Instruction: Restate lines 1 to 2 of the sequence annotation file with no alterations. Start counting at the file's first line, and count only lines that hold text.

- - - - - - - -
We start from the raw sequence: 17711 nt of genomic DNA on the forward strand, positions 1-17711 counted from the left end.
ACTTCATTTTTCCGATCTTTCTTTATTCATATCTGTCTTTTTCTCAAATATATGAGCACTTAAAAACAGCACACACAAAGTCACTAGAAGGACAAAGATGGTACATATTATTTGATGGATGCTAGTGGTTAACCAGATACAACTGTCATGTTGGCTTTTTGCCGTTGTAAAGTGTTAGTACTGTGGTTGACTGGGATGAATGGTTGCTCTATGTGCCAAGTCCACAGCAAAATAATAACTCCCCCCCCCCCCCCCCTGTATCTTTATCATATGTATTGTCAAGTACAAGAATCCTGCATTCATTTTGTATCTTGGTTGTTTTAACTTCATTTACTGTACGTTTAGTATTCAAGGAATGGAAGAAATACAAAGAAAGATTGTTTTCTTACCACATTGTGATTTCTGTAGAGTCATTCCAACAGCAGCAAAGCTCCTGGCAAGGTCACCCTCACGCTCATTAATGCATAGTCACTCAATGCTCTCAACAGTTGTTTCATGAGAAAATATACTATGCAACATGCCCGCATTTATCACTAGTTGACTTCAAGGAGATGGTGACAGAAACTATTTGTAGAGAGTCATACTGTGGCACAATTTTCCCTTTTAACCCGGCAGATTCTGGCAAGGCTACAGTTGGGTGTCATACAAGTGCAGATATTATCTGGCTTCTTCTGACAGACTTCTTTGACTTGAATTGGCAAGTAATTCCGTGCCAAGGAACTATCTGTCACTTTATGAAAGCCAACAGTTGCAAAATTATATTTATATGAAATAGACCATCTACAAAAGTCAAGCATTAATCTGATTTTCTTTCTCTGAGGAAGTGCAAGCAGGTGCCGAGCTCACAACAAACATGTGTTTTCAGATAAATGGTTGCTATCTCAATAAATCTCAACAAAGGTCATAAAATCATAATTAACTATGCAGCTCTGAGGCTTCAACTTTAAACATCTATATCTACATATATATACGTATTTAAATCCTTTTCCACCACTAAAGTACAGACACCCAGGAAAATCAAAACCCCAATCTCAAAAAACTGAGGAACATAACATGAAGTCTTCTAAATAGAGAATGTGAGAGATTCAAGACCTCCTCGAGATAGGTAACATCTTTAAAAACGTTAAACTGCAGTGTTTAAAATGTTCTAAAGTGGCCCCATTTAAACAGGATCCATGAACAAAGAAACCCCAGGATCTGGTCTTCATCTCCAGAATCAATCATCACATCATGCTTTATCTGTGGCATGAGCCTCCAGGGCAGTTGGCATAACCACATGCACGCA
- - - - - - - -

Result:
We start from the raw sequence: 17711 nt of genomic DNA on the forward strand, positions 1-17711 counted from the left end.
ACTTCATTTTTCCGATCTTTCTTTATTCATATCTGTCTTTTTCTCAAATATATGAGCACTTAAAAACAGCACACACAAAGTCACTAGAAGGACAAAGATGGTACATATTATTTGATGGATGCTAGTGGTTAACCAGATACAACTGTCATGTTGGCTTTTTGCCGTTGTAAAGTGTTAGTACTGTGGTTGACTGGGATGAATGGTTGCTCTATGTGCCAAGTCCACAGCAAAATAATAACTCCCCCCCCCCCCCCCCTGTATCTTTATCATATGTATTGTCAAGTACAAGAATCCTGCATTCATTTTGTATCTTGGTTGTTTTAACTTCATTTACTGTACGTTTAGTATTCAAGGAATGGAAGAAATACAAAGAAAGATTGTTTTCTTACCACATTGTGATTTCTGTAGAGTCATTCCAACAGCAGCAAAGCTCCTGGCAAGGTCACCCTCACGCTCATTAATGCATAGTCACTCAATGCTCTCAACAGTTGTTTCATGAGAAAATATACTATGCAACATGCCCGCATTTATCACTAGTTGACTTCAAGGAGATGGTGACAGAAACTATTTGTAGAGAGTCATACTGTGGCACAATTTTCCCTTTTAACCCGGCAGATTCTGGCAAGGCTACAGTTGGGTGTCATACAAGTGCAGATATTATCTGGCTTCTTCTGACAGACTTCTTTGACTTGAATTGGCAAGTAATTCCGTGCCAAGGAACTATCTGTCACTTTATGAAAGCCAACAGTTGCAAAATTATATTTATATGAAATAGACCATCTACAAAAGTCAAGCATTAATCTGATTTTCTTTCTCTGAGGAAGTGCAAGCAGGTGCCGAGCTCACAACAAACATGTGTTTTCAGATAAATGGTTGCTATCTCAATAAATCTCAACAAAGGTCATAAAATCATAATTAACTATGCAGCTCTGAGGCTTCAACTTTAAACATCTATATCTACATATATATACGTATTTAAATCCTTTTCCACCACTAAAGTACAGACACCCAGGAAAATCAAAACCCCAATCTCAAAAAACTGAGGAACATAACATGAAGTCTTCTAAATAGAGAATGTGAGAGATTCAAGACCTCCTCGAGATAGGTAACATCTTTAAAAACGTTAAACTGCAGTGTTTAAAATGTTCTAAAGTGGCCCCATTTAAACAGGATCCATGAACAAAGAAACCCCAGGATCTGGTCTTCATCTCCAGAATCAATCATCACATCATGCTTTATCTGTGGCATGAGCCTCCAGGGCAGTTGGCATAACCACATGCACGCA